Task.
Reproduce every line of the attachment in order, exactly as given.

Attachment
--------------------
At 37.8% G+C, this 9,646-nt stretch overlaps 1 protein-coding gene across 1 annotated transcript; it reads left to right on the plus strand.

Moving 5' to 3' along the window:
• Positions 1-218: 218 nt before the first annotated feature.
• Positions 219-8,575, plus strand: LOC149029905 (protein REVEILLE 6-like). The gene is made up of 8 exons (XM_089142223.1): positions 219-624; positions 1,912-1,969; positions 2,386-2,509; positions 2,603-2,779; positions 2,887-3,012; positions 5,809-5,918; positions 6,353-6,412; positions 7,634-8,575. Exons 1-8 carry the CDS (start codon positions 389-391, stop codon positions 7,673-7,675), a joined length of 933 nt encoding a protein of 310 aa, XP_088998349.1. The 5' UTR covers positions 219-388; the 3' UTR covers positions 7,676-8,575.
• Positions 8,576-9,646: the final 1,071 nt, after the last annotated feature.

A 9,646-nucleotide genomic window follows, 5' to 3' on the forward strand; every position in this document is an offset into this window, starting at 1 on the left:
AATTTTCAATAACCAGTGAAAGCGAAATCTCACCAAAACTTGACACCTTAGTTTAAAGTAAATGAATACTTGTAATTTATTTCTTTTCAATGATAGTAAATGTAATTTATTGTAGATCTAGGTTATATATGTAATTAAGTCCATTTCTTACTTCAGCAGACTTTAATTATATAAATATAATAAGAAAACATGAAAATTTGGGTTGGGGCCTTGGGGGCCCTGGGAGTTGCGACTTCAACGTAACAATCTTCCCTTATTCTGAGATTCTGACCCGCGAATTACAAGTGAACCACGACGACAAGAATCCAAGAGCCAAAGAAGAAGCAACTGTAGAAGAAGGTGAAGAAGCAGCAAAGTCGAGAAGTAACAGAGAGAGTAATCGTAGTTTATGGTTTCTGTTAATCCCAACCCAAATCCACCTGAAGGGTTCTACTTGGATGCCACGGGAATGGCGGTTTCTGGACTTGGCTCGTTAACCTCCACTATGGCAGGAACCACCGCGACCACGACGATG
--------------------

At 37.8% G+C, this 9,646-nt stretch overlaps 1 protein-coding gene across 1 annotated transcript; it reads left to right on the plus strand.

Moving 5' to 3' along the window:
• Positions 1-218: 218 nt before the first annotated feature.
• Positions 219-8,575, plus strand: LOC149029905 (protein REVEILLE 6-like). The gene is made up of 8 exons (XM_089142223.1): positions 219-624; positions 1,912-1,969; positions 2,386-2,509; positions 2,603-2,779; positions 2,887-3,012; positions 5,809-5,918; positions 6,353-6,412; positions 7,634-8,575. Exons 1-8 carry the CDS (start codon positions 389-391, stop codon positions 7,673-7,675), a joined length of 933 nt encoding a protein of 310 aa, XP_088998349.1. The 5' UTR covers positions 219-388; the 3' UTR covers positions 7,676-8,575.
• Positions 8,576-9,646: the final 1,071 nt, after the last annotated feature.

A 9,646-nucleotide genomic window follows, 5' to 3' on the forward strand; every position in this document is an offset into this window, starting at 1 on the left:
AATTTTCAATAACCAGTGAAAGCGAAATCTCACCAAAACTTGACACCTTAGTTTAAAGTAAATGAATACTTGTAATTTATTTCTTTTCAATGATAGTAAATGTAATTTATTGTAGATCTAGGTTATATATGTAATTAAGTCCATTTCTTACTTCAGCAGACTTTAATTATATAAATATAATAAGAAAACATGAAAATTTGGGTTGGGGCCTTGGGGGCCCTGGGAGTTGCGACTTCAACGTAACAATCTTCCCTTATTCTGAGATTCTGACCCGCGAATTACAAGTGAACCACGACGACAAGAATCCAAGAGCCAAAGAAGAAGCAACTGTAGAAGAAGGTGAAGAAGCAGCAAAGTCGAGAAGTAACAGAGAGAGTAATCGTAGTTTATGGTTTCTGTTAATCCCAACCCAAATCCACCTGAAGGGTTCTACTTGGATGCCACGGGAATGGCGGTTTCTGGACTTGGCTCGTTAACCTCCACTATGGCAGGAACCACCGCGACCACGACGATG